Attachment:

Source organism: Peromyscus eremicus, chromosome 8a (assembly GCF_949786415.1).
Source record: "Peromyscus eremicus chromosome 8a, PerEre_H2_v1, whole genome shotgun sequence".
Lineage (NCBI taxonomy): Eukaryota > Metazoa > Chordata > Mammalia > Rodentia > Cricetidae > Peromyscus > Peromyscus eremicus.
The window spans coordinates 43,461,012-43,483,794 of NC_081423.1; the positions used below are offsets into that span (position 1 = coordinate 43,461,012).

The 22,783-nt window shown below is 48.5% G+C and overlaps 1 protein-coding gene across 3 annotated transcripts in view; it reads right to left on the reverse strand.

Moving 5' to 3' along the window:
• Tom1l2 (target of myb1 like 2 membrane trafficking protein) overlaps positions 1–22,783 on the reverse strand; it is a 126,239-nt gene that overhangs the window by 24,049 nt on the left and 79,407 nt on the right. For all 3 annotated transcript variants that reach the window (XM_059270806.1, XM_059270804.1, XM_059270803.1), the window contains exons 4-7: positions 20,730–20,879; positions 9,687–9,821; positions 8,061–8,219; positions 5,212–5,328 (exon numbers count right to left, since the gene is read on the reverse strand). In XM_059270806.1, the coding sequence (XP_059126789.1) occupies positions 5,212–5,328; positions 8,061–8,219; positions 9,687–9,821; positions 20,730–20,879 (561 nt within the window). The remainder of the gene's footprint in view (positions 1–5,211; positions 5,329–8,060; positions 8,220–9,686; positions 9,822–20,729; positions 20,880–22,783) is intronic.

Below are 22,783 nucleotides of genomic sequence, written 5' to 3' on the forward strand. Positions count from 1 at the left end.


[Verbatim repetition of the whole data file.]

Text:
Source organism: Peromyscus eremicus, chromosome 8a (assembly GCF_949786415.1).
Source record: "Peromyscus eremicus chromosome 8a, PerEre_H2_v1, whole genome shotgun sequence".
Lineage (NCBI taxonomy): Eukaryota > Metazoa > Chordata > Mammalia > Rodentia > Cricetidae > Peromyscus > Peromyscus eremicus.
The window spans coordinates 43,461,012-43,483,794 of NC_081423.1; the positions used below are offsets into that span (position 1 = coordinate 43,461,012).

The 22,783-nt window shown below is 48.5% G+C and overlaps 1 protein-coding gene across 3 annotated transcripts in view; it reads right to left on the reverse strand.

Moving 5' to 3' along the window:
• Tom1l2 (target of myb1 like 2 membrane trafficking protein) overlaps positions 1–22,783 on the reverse strand; it is a 126,239-nt gene that overhangs the window by 24,049 nt on the left and 79,407 nt on the right. For all 3 annotated transcript variants that reach the window (XM_059270806.1, XM_059270804.1, XM_059270803.1), the window contains exons 4-7: positions 20,730–20,879; positions 9,687–9,821; positions 8,061–8,219; positions 5,212–5,328 (exon numbers count right to left, since the gene is read on the reverse strand). In XM_059270806.1, the coding sequence (XP_059126789.1) occupies positions 5,212–5,328; positions 8,061–8,219; positions 9,687–9,821; positions 20,730–20,879 (561 nt within the window). The remainder of the gene's footprint in view (positions 1–5,211; positions 5,329–8,060; positions 8,220–9,686; positions 9,822–20,729; positions 20,880–22,783) is intronic.

Below are 22,783 nucleotides of genomic sequence, written 5' to 3' on the forward strand. Positions count from 1 at the left end.